The ones who make it out on stage therefore really kill it. All four Open Siomaic organizers readily admit that our home grown comics can easily go mano a mano with international comedians, and even those who have Netflix specials. The relative newness of stand-up in the Philippines means that today’s comics have to endure trial by bombing while the audience warms up to this new format. The Open Siomaic team says that the goal is to have comedy night happening all across the metro every single night, Mondays though Saturdays (Sundays are for rest and church). Cuervo also says that he’d like for stand-up to become popular enough that comics can actually make a living out of it like they do elsewhere.
Sadly, the pandemic has put a halt on performances for now. Even Bacula points out that local stand-up was slowly reaching what he calls ‘Jo Koy’ levels right before the pandemic hit, with people buying tickets to headlined shows and becoming regulars at comedy nights in bars. For newbie comics like De Castro, the next step is to put in the time, and switch over to the digital realm, be it through podcasts, Kumu streams, or YouTube channels. Open Siomaics are now conducted online, which the team admits takes some getting used to.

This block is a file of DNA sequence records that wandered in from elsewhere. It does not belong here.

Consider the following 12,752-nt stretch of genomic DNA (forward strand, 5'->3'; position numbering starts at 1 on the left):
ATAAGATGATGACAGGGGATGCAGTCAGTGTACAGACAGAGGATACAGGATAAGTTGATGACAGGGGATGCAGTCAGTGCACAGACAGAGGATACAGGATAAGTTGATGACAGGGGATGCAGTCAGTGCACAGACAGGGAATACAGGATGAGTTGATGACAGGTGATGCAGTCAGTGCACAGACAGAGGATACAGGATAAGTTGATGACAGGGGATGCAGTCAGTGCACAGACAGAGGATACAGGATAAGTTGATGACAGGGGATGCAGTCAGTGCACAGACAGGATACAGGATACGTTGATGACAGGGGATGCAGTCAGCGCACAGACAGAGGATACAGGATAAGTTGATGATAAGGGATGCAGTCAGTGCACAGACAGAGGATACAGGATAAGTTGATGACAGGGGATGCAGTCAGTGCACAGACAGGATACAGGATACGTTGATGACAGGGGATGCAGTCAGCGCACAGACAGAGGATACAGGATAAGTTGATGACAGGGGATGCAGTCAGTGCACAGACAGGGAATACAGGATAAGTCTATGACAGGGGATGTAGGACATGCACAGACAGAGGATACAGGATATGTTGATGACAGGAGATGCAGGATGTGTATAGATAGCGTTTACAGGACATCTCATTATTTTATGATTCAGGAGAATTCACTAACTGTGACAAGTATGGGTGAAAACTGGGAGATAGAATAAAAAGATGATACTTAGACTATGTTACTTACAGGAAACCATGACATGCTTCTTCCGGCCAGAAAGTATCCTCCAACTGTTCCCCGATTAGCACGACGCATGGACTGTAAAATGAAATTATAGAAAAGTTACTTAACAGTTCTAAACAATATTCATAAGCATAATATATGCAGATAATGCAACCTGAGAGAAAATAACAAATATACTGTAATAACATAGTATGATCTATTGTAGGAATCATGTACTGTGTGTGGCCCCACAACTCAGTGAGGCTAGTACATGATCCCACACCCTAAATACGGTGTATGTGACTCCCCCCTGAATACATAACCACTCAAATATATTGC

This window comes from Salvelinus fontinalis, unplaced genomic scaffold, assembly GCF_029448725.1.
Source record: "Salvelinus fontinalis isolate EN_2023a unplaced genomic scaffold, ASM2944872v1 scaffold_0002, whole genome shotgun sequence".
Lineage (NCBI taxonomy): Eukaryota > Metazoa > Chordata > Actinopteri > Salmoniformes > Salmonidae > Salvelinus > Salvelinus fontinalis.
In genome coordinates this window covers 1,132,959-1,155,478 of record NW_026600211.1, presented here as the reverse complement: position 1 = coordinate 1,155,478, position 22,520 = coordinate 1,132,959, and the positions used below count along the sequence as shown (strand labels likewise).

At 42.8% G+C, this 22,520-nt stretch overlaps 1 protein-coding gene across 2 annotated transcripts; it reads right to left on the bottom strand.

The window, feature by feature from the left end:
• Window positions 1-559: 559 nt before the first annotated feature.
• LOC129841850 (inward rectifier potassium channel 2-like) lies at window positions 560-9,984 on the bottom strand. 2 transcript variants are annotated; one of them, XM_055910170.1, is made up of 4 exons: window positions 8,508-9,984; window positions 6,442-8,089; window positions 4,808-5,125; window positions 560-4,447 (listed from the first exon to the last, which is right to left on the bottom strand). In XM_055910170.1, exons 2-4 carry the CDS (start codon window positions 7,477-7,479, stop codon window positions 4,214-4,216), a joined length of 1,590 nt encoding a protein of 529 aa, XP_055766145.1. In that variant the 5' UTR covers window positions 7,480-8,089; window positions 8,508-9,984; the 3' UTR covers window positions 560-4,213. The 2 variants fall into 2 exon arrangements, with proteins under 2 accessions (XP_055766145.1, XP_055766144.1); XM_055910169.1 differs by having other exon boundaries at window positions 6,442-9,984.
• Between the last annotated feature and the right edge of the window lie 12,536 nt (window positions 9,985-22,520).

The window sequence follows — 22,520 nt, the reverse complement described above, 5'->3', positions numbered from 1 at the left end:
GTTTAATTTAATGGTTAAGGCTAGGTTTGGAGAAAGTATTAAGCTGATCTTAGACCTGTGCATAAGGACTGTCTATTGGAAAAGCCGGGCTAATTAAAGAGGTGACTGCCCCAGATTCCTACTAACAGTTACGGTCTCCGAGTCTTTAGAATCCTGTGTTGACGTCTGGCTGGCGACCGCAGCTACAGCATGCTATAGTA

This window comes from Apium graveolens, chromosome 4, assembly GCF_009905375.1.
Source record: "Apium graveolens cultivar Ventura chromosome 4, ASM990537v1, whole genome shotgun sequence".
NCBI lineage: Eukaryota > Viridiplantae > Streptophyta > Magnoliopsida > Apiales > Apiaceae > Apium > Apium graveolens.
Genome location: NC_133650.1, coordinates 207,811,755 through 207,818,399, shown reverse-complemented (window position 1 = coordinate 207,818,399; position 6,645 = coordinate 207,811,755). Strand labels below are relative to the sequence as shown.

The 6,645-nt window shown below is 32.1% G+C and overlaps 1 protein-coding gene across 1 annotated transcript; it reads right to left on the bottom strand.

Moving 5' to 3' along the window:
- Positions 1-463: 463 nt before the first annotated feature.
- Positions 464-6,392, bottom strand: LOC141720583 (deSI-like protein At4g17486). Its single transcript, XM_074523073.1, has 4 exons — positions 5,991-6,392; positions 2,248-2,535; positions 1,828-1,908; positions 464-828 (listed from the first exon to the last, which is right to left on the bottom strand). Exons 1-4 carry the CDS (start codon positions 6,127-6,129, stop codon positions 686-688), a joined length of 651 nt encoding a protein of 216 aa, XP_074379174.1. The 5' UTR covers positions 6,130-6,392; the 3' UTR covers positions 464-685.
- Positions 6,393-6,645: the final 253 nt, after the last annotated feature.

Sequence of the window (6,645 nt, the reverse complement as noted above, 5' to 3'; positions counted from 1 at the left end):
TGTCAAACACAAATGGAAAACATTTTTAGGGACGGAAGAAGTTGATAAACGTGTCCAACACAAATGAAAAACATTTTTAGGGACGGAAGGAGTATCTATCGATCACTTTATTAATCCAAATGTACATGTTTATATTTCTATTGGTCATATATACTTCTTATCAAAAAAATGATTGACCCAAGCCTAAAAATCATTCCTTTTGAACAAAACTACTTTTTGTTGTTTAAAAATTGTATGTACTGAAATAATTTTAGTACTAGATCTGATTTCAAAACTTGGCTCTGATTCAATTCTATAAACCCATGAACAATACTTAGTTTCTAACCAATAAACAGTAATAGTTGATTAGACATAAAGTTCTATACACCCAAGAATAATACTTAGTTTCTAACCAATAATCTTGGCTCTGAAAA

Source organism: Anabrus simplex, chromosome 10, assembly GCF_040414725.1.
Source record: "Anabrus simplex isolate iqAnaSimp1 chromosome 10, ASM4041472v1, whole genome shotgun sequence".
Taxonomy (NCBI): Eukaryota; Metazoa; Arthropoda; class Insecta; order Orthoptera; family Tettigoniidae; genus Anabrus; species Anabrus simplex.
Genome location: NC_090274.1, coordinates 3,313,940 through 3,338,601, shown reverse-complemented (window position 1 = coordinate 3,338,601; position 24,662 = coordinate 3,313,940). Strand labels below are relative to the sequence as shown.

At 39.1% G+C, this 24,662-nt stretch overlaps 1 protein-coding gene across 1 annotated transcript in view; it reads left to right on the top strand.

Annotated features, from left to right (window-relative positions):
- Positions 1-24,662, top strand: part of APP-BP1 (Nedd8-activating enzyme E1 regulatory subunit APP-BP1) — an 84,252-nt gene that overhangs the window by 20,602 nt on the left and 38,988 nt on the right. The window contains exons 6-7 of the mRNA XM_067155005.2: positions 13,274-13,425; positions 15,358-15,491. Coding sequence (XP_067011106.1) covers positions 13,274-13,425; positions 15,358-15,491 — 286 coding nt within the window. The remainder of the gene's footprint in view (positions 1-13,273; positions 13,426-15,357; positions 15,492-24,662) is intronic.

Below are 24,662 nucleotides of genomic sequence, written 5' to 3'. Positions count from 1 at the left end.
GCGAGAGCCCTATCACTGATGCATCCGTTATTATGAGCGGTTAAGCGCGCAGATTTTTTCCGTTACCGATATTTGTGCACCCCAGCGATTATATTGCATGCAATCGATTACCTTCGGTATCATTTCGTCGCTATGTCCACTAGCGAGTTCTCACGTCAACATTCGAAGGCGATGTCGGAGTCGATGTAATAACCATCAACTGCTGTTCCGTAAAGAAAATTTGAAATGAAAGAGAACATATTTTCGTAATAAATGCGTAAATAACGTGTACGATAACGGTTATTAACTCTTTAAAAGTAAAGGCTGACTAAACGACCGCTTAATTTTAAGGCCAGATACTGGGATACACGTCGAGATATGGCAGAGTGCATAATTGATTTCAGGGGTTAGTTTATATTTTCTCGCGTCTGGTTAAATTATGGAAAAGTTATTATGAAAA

It remains to be seen just how the stand-up scene will recover from the pandemic. Perhaps it’s time for the rest of us to close that Netflix tab and dig around for sets by local comedians — the material is out there. And if you think you can do better, maybe it’s your time to step up to the mic.
Special thanks to Micah Andres, Andren Bernardo, Aldo Cuervo, and Alexio Tabafunda of Open Siomaic, Chris Bacula, Ram Roque, and Dani de Castro.
Editor’s Note: An earlier version of this article referred to Ram Roque as Ram Juan. This has since been changed to reflect his stage name.
Header art by Frances De Guzman
Gaby Flores is a writer and researcher based in Manila. Her ultimate dream is to be a firebender with a dragon as a pet, but she will settle for marrying Niall Horan and living in a small house off the coast of Ireland with their three kids and a Bernese mountain dog. Her work can be seen in Rappler, Esquire, Cha Literary Journal, and Mabuhay Magazine. Please let her know what your favorite cheeses are.